Eleanor Roosevelt – Biography of Eleanor Roosevelt

The first lady, writer and humanitarian worker Anna Eleanor Roosevelt He was born on October 11, 1884, in New York City. Niece of President Theodore Roosevelt, Eleanor She was a shy girl who experienced enormous loss at a very young age: her mother died in 1892 and her father died two years later, when she was only 10 years old. Already adolescent, Eleanor She was sent to a school in England, an experience that helped her come out of her introversion.

In 1905, she married her distant cousin, Franklin D. Roosevelt, who would later become President of the United States. The couple had six children: Anna, James, Franklin (who died as a baby), Elliott, Franklin Jr., and John. Despite your busy home life, Eleanor actively worked in public service during World War I, collaborating with the American Red Cross.

After her husband suffered a polio attack in 1921, Eleanor stepped forward to help Franklin with his political career. When her husband became president in 1933, Eleanor radically changed the role of the first lady. Not content to sit in the background and handle domestic affairs, she showed the world that the first lady was an important part of American politics. She gave press conferences, spoke on human rights, children’s causes and women’s issues, acting on behalf of the League of Women Voters. He even had his own newspaper column called “My day“Eleanor also focused on helping the nation’s poor, stood up to racial discrimination, and, during World War II, traveled abroad to visit American troops.

For its active role in public policy, Eleanor it was harshly criticized by some. But, she was nevertheless praised by others and, today, is regarded as a leader of women and civil rights, as well as one of the first public officials to raise important issues through the media.

After the death of her husband, on April 12, 1945, Eleanor stated that he had no plans to continue in public service: “The story is over“She said. However, the opposite actually happened. From 1945 to 1953, she was a delegate to the United Nations General Assembly. She also became chairman of the UN Commission on Human Rights. As a member of this Commission, she helped to draft the Universal Declaration of Human Rights, an effort that she considered her greatest achievement.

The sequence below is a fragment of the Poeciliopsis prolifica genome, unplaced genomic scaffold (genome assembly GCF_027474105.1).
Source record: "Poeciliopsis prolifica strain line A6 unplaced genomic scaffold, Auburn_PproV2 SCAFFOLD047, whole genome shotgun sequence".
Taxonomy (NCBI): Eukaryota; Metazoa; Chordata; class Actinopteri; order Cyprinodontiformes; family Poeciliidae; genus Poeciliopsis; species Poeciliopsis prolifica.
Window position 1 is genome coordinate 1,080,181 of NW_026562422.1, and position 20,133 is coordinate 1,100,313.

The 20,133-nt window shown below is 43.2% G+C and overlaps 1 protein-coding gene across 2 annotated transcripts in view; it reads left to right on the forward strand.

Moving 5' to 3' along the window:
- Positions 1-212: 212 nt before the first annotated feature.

Outside of his political work, Eleanor wrote several books on his life and experiences, including “This Is My Story” (1937), “This I Remember” (1949), “On My Own” (1958) and “Autobiography” (1961).

She returned to public service the same year her autobiography was published (1961), when President John F. Kennedy appointed her a delegate to the United Nations.

Eleanor He died of aplastic anemia, tuberculosis, and heart failure on November 7, 1962, at the age of 78. She was buried on the family estate in Hyde Park. A revolutionary first lady, Eleanor Roosevelt she was one of the most outspoken women to live in the White House. Despite having had many critics, most agree that she was a great humanist who dedicated much of her life to fighting for political and social change.